For years many regional malls have been gracious enough to open their doors early to allow in mall walkers--typically seniors looking for some exercise in an enclosed climate. Recently, a mall outside Detroit raised the ire of some walkers by pushing back the opening of the property for mall walkers by one hour, from 7 AM to 8 AM, and restricting access to the center's second level. The mall walkers didn't take kindly to the changes. The New York Times has more:
The mall walkers were incensed by the changes. They circulated a petition signed by more than 200 people, which they sent to the mall owner, the Simon Property Group. A local newspaper, The North County, ran a cartoon with the caption “The Cane Mutiny,” which depicted sneaker-clad elderly citizens waving canes threateningly at a man holding a sign displaying the new policy. When newspaper reporters and a cable television station went to the mall to cover the story, they were ordered off the premises.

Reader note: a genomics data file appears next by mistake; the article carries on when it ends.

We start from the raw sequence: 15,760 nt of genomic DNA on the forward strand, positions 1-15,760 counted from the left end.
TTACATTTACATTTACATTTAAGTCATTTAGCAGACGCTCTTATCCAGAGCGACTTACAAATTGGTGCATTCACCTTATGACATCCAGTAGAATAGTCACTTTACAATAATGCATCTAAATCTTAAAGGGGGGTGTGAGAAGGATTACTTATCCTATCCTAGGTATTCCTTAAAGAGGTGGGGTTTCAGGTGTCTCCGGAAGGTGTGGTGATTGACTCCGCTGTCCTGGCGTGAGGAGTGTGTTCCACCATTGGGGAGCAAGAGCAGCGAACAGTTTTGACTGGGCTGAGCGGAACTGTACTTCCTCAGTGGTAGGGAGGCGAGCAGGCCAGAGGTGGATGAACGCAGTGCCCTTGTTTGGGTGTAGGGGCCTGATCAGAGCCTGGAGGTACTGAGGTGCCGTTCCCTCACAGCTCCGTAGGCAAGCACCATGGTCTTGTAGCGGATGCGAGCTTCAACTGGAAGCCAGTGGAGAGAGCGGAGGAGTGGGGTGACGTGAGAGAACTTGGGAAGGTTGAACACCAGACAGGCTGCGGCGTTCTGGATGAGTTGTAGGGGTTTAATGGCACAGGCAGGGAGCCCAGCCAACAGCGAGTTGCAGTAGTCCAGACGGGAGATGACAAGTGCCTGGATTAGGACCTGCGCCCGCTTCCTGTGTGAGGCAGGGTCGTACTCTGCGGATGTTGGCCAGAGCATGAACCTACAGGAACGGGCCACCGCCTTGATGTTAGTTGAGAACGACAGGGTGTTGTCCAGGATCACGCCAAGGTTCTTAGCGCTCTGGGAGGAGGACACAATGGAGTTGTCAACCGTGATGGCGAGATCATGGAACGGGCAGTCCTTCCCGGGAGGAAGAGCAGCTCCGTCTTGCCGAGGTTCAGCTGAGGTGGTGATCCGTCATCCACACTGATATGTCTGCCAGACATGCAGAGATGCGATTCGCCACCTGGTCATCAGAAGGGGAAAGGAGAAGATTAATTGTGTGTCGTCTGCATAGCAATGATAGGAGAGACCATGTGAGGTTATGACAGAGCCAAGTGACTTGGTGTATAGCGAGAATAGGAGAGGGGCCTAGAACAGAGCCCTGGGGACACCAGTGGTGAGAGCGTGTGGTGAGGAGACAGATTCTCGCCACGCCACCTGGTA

The conflict illustrates a paradox of life in suburbia, where much of the commerce has moved into big shopping centers. Manythink of local malls as they would town squares — or at least as the once-thriving downtowns many malls have replaced. People consider malls public space, where they have the same rights and privileges as they would on a public street.
But malls, in fact, are private property, as various court rulings have spelled out, and their owners have aright to restrict not only entry to the premises, but also the First Amendment rights of those inside. Malls are within their legal rights to toss out mall walkers and journalists alike if they choose to.